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In 2012, Health Care Costs Grow More Slowly Than U.S. Economy

Health care spending continued to rise in 2012, but it did so at a relatively low rate for the 4th year in a row. The report from the Centers for Medicare and Medicaid Spending said overall spending on health care increased 3.7 percent over the previous year.
NPR

CES 2014: Toothbrush? Bed? Car? Put Some Internet On It

The Consumer Electronics Show is the tech industry's annual electronics showcase in Las Vegas, where companies are showing off their latest-and-greatest gadgets like Internet-connected toothbrushes (ideal for hygiene-concerned helicopter parents) and cars that come equipped with a 4G cell connection.
NPR

Senate Confirms Janet Yellen As Federal Reserve Chair

Janet Yellen, 67, will become the first woman to serve as America's banking chief, heading an institution that was established in 1913.
NPR

Tighter Access To 'Death Master File' Has Researchers Worried

The Social Security Administration has long kept track of deaths so it can stop checks when recipients die. And while researchers have used the file for years, fraudsters have, too. So Congress is limiting access to the data — and that has everyone from bankers to genealogists concerned.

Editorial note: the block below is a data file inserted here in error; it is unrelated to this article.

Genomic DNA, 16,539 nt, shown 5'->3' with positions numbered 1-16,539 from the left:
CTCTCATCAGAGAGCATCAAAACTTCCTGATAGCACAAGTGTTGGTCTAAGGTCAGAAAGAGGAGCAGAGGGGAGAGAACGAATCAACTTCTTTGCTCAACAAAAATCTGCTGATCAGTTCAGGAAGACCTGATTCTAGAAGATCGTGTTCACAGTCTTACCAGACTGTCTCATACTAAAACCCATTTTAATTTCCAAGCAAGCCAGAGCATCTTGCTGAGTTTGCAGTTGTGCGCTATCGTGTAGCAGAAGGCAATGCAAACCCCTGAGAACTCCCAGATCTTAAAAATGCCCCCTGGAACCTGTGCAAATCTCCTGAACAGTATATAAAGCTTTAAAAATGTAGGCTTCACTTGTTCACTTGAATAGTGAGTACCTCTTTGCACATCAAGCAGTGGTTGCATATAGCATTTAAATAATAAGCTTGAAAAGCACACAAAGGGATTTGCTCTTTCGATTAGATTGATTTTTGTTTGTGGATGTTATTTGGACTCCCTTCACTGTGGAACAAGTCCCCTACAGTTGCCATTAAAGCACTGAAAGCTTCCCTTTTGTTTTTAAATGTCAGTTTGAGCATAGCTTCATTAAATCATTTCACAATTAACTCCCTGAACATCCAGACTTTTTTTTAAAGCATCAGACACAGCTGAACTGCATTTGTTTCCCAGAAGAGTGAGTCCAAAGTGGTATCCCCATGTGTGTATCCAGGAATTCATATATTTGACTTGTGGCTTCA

NPR

Health Care Costs Grew More Slowly Than The Economy In 2012

Health care costs grew at 3.7 percent in 2012, the fourth year of a trend of smaller annual increases. The Obama administration says that the Affordable Care Act is a factor. But the actuaries who wrote the report beg to differ, saying the recession is a more likely cause.
NPR

Reframing The Immigration Conversation For 2014

As Congress returns from winter break, Speaker of the House John Boehner has called comprehensive immigration reform a priority. Host Michel Martin talks with immigration policy advocates Mark Krikorian and Ali Noorani about the political prospects for reform this year.
NPR

Global Youth Unemployment: Ticking Time Bomb?

Tens of millions of young people around the world are unemployed — and some analysts say that could be a major problem in the future. Host Michel Martin discusses the issue with Martina Gmur of the World Economic Forum.
NPR

Stories To Watch In 2014

Host Michel Martin and guests talk about stories to watch out for in 2014. She hears from Jason Johnson, political science professor at Hiram College, Julio Ricardo Varela of the blog Latino Rebels, and Brendan Costello, co-host of radio's The Largest Minority.
NPR

In One Man's Story, Two Sides Of The Immigration Debate

Mexico native Osiris Hoil overstayed his visa when he came to the U.S. Today, he employs more than 100 people at his restaurant chain District Taco. He's also a U.S. citizen now. Should immigration laws make it easier for people like Hoil to become citizens? Host Michel Martin hears from advocates on both sides of the immigration debate.
NPR

Australian Olympic Athletes Face Social Media Ban

The Australian Olympic Committee has placed a social media ban on its athletes at the Sochi Winter Games. Tweeting, Facebooking and snap-chatting join "partying" as officially forbidden activities. Winter athletes can thank their summer colleagues for the new social media ban.

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